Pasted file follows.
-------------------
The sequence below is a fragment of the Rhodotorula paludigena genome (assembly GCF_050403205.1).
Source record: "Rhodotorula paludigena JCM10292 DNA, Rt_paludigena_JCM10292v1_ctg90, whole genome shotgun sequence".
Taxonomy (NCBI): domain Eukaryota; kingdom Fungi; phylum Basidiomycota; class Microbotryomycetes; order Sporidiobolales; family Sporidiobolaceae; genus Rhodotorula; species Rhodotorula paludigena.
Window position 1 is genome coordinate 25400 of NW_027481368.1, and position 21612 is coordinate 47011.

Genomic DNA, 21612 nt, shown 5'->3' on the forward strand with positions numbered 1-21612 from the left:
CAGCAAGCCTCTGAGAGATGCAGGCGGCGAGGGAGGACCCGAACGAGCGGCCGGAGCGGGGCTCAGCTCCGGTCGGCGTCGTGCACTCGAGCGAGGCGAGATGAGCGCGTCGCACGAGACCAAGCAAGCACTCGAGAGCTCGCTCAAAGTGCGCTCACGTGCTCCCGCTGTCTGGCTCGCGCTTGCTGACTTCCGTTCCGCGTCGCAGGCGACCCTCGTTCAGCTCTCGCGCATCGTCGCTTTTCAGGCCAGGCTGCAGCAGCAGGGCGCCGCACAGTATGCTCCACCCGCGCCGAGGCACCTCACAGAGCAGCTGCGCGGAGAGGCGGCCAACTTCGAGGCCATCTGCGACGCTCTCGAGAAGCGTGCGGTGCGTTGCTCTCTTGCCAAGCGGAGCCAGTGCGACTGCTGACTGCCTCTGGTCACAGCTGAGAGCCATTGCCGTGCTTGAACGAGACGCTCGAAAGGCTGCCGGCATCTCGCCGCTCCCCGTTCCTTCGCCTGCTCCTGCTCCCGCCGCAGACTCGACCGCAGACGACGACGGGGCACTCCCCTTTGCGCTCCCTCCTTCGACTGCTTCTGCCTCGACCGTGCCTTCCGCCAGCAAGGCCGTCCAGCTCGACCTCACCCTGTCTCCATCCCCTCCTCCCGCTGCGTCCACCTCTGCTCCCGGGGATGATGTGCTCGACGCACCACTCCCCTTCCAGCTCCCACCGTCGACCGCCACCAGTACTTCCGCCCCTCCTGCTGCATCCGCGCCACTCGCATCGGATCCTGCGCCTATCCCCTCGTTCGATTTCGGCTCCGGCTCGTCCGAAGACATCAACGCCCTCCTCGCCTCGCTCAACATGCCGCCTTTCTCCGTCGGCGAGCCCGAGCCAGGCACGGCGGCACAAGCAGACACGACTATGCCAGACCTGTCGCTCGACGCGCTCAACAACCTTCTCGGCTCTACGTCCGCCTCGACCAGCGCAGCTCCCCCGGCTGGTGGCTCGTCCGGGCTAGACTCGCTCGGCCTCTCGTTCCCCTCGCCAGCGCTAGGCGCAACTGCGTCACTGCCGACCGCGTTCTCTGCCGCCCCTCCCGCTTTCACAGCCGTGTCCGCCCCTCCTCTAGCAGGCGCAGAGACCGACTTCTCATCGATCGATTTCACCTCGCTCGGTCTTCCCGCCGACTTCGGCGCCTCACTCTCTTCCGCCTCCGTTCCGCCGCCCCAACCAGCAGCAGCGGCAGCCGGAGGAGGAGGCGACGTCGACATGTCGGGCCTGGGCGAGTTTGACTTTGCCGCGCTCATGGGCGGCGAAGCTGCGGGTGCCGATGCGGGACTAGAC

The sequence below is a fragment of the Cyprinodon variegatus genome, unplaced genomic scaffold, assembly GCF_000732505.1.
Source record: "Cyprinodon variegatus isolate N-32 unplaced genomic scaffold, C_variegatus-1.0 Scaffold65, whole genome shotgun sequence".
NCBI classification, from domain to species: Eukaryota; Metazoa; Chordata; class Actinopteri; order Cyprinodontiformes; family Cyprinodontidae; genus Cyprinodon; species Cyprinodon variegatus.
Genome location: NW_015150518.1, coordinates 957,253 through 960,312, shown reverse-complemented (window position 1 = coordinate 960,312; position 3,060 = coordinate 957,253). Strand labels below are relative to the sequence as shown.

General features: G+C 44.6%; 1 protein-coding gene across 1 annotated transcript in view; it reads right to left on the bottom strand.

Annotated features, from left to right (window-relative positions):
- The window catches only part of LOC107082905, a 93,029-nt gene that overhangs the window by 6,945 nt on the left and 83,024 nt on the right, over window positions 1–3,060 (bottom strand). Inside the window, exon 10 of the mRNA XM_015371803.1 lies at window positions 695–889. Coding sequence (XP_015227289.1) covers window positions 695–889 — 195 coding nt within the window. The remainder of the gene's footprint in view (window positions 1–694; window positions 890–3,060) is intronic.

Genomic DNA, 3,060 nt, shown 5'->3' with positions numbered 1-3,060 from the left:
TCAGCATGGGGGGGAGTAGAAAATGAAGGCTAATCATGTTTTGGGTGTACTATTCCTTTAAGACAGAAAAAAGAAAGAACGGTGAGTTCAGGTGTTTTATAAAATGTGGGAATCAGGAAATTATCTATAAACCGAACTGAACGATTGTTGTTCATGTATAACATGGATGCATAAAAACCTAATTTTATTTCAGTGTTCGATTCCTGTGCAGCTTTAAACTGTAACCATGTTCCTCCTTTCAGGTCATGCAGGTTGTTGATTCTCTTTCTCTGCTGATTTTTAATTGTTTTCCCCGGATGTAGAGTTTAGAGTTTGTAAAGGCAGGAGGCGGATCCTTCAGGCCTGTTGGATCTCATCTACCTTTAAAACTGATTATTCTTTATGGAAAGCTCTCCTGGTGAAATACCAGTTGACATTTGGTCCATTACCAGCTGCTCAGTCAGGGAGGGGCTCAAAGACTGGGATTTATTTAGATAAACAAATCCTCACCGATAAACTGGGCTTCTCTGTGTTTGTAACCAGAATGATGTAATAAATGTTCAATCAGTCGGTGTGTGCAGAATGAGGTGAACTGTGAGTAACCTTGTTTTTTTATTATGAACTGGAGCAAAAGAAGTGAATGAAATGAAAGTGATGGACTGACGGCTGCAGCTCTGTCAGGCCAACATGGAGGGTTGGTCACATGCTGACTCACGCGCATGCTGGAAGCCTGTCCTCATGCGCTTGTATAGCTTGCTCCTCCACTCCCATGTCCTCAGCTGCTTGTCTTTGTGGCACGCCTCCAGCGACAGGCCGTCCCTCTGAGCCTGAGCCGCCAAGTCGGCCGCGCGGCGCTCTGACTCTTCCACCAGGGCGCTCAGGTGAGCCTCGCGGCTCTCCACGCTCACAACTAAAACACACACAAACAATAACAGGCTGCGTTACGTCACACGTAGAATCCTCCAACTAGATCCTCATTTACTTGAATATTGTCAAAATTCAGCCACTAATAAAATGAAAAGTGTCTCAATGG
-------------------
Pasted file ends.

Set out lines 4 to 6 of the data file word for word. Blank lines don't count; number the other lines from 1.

Window position 1 is genome coordinate 25400 of NW_027481368.1, and position 21612 is coordinate 47011.

Genomic DNA, 21612 nt, shown 5'->3' on the forward strand with positions numbered 1-21612 from the left:
CAGCAAGCCTCTGAGAGATGCAGGCGGCGAGGGAGGACCCGAACGAGCGGCCGGAGCGGGGCTCAGCTCCGGTCGGCGTCGTGCACTCGAGCGAGGCGAGATGAGCGCGTCGCACGAGACCAAGCAAGCACTCGAGAGCTCGCTCAAAGTGCGCTCACGTGCTCCCGCTGTCTGGCTCGCGCTTGCTGACTTCCGTTCCGCGTCGCAGGCGACCCTCGTTCAGCTCTCGCGCATCGTCGCTTTTCAGGCCAGGCTGCAGCAGCAGGGCGCCGCACAGTATGCTCCACCCGCGCCGAGGCACCTCACAGAGCAGCTGCGCGGAGAGGCGGCCAACTTCGAGGCCATCTGCGACGCTCTCGAGAAGCGTGCGGTGCGTTGCTCTCTTGCCAAGCGGAGCCAGTGCGACTGCTGACTGCCTCTGGTCACAGCTGAGAGCCATTGCCGTGCTTGAACGAGACGCTCGAAAGGCTGCCGGCATCTCGCCGCTCCCCGTTCCTTCGCCTGCTCCTGCTCCCGCCGCAGACTCGACCGCAGACGACGACGGGGCACTCCCCTTTGCGCTCCCTCCTTCGACTGCTTCTGCCTCGACCGTGCCTTCCGCCAGCAAGGCCGTCCAGCTCGACCTCACCCTGTCTCCATCCCCTCCTCCCGCTGCGTCCACCTCTGCTCCCGGGGATGATGTGCTCGACGCACCACTCCCCTTCCAGCTCCCACCGTCGACCGCCACCAGTACTTCCGCCCCTCCTGCTGCATCCGCGCCACTCGCATCGGATCCTGCGCCTATCCCCTCGTTCGATTTCGGCTCCGGCTCGTCCGAAGACATCAACGCCCTCCTCGCCTCGCTCAACATGCCGCCTTTCTCCGTCGGCGAGCCCGAGCCAGGCACGGCGGCACAAGCAGACACGACTATGCCAGACCTGTCGCTCGACGCGCTCAACAACCTTCTCGGCTCTACGTCCGCCTCGACCAGCGCAGCTCCCCCGGCTGGTGGCTCGTCCGGGCTAGACTCGCTCGGCCTCTCGTTCCCCTCGCCAGCGCTAGGCGCAACTGCGTCACTGCCGACCGCGTTCTCTGCCGCCCCTCCCGCTTTCACAGCCGTGTCCGCCCCTCCTCTAGCAGGCGCAGAGACCGACTTCTCATCGATCGATTTCACCTCGCTCGGTCTTCCCGCCGACTTCGGCGCCTCACTCTCTTCCGCCTCCGTTCCGCCGCCCCAACCAGCAGCAGCGGCAGCCGGAGGAGGAGGCGACGTCGACATGTCGGGCCTGGGCGAGTTTGACTTTGCCGCGCTCATGGGCGGCGAAGCTGCGGGTGCCGATGCGGGACTAGAC